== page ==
The first days of April, which ought to have been as lovely as the lilies blooming in To Ngoc Van’s painting “Young woman with Lilly,” were rife with disturbances in the world of Vietnamese art. After the Vietnamese lunar new year, I don’t know who actually pulled the trigger first but amid this turbulent Western – Vietnamese event with #HubertFake, once again: It’s the art of Vietnam that suffers the most.
Let’s start by returning to Ho Chi Minh City in the summer of 2016, when Art Republik Vietnam claimed that was the first shot of the #HurbertFake event. In the exhibition “Paintings Returned From Europe” at Ho Chi Minh City Museum of Fine Arts, Mr Vu Xuan Chung’s collection including 17 paintings from Vietnamese legendary quartet Nghiem – Lien – Sang – Phai (Nguyen Tu Nghiem, Duong Bich Lien, Nguyen Sang, Bui Xuan Phai) and other famous artist from Indochina College of Fine Arts (l’École des Beaux-Arts d’Indochine) such as Nguyen Tien Chung, Nguyen Sy Ngoc, Ta Ty happily presented to the public.
However, in contrast to expectations about an event with happiness and joy, from the opening ceremony onward, the works were considered by experts to be…all fake! Particularly, artist Thanh Chuong has denounced that the painting “Abstract”, which bears artist Ta Ty’s signature, is actually one of his own works in the cubist style.
Immediately, those 17 paintings were taken into custody for examination. Then on July 19, Ho Chi Minh City Museum of Fine Arts held an evaluation session with managers, art critics and art specialists to clarify the case. In the end, Mr. Jean-François Hubert, a senior expert in Vietnamese and Asian art at Christie’s Hong Kong, was reportedly the seller of 17 of these works, according to Mr. Vu Xuan Chung. It’s also Jean-François Hubert who issued the certificate for these 17 paintings. Then, when the case became more and more known, Jean-François Hubert still asserted: “All paintings at the exhibition “Paintings returned from Europe” are real paintings”. He provided a variety of proof along with documentary photographs to demonstrate his status as an actual expert.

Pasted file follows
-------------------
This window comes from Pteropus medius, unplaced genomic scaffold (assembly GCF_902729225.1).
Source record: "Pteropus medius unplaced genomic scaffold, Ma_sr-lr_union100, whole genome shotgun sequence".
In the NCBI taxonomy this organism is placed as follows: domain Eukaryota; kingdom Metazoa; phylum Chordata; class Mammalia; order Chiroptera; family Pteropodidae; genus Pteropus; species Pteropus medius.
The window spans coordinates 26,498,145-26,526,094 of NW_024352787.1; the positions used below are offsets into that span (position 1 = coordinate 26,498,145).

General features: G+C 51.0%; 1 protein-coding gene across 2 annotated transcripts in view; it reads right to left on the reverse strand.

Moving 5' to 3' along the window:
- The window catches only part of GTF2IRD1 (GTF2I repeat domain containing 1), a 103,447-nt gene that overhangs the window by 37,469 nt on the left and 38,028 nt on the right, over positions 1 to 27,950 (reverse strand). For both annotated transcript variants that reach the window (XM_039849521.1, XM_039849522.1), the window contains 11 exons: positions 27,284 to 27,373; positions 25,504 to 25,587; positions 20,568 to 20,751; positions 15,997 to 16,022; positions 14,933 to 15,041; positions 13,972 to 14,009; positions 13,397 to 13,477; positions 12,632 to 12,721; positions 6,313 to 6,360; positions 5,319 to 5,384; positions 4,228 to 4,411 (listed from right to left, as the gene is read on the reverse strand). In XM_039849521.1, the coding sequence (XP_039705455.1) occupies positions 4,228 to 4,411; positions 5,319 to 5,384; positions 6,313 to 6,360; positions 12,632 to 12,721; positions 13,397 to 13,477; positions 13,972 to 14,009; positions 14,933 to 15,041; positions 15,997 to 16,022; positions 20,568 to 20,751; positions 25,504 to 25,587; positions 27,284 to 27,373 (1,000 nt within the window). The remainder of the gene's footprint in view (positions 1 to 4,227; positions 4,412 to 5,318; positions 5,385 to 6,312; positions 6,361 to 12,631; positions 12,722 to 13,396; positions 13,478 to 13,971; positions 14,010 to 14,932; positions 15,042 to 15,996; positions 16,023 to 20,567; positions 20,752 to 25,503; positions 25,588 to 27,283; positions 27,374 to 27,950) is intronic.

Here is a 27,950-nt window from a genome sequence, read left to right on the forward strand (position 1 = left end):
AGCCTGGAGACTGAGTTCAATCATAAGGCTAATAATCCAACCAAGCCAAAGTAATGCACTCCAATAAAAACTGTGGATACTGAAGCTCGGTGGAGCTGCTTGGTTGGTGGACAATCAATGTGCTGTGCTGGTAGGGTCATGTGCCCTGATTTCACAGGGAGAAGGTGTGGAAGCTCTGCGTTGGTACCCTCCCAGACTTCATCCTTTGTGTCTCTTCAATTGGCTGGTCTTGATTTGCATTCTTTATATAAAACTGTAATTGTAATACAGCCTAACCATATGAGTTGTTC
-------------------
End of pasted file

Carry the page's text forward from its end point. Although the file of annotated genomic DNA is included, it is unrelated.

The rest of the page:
However, the results were made public on July 19 evening, specifically as follows: “15 paintings (that are on display at the City Museum of Fine Arts. Ho Chi Minh City) of Mr. Vu Xuan Chung’s collection are not author-made artworks (i.e., fake paintings). With the same collection, two paintings were impersonated the signatures of artists Ta Ty and Sy Ngoc. Also, the documentary pictures that Jean-François Hubert showed are all naively faked.
At that time, painter Thanh Chuong suggested criminal prosecution in this situation. After then, I’m not sure what exactly happened, but things have since cooled down. There was nothing left but melancholy and a dubious glance at Vietnamese paintings.
This is when the article entitled “The academic personality of Jean-François Hubert or “The parrot from the West” by Curator Ace Le aired. A little more in-depth, Ace Le holds a Master’s degree in Museum Studies and Curatorial Practice at Nanyang Technological University. He is the co-founder of the independent curatorial group “Of Limits”, winner of NTU CCA Singapore’s 2020 Platform Projects. He is currently Sotheby’s Director and Country Head in Vietnam.
Back in August 2021, it’s summer again, not long after Mai Trung Thu’s “Portrait of Mademoiselle Phuong” set a record by selling for a record-breaking $3.1 million. This event demonstrates how the world is progressively becoming more aware of the context of Vietnamese fine art in general and Indochina painting in particular. Once again, Academic problems, art history study projects, and forgery are brought into consideration. Ace Le’s views about “extreme negligence” in articles on Hubert’s own website, with a total of 8 cases.
The original text of Curator Ace Le’s essay will not be published within the context of this compilation; instead, it is merely briefly summarized, with each item’s title taken directly from the article:
The folk game “salix” and “the swell” of Vu Cao Dam?
Referencing Hubert’s fake, incorrect, and illogical information when discussing the Vu Cao Dam painting “Le Thé” (ca. 1930).
Were there only three paintings with hand writing poems by Nguyen Phan Chanh?
Hubert believes that Nguyen Phan Chanh rarely alludes to poetry in his works; however, this is untrue and is really a ruse to make his works appear more unusual.
“Tea and cake box” in Le Pho’s painting?
Hurbert mistakenly believes that the woman is holding a box of tea and cakes in Le Pho’s 1938 painting La Femme au panier, but in reality, she is clutching votive paper.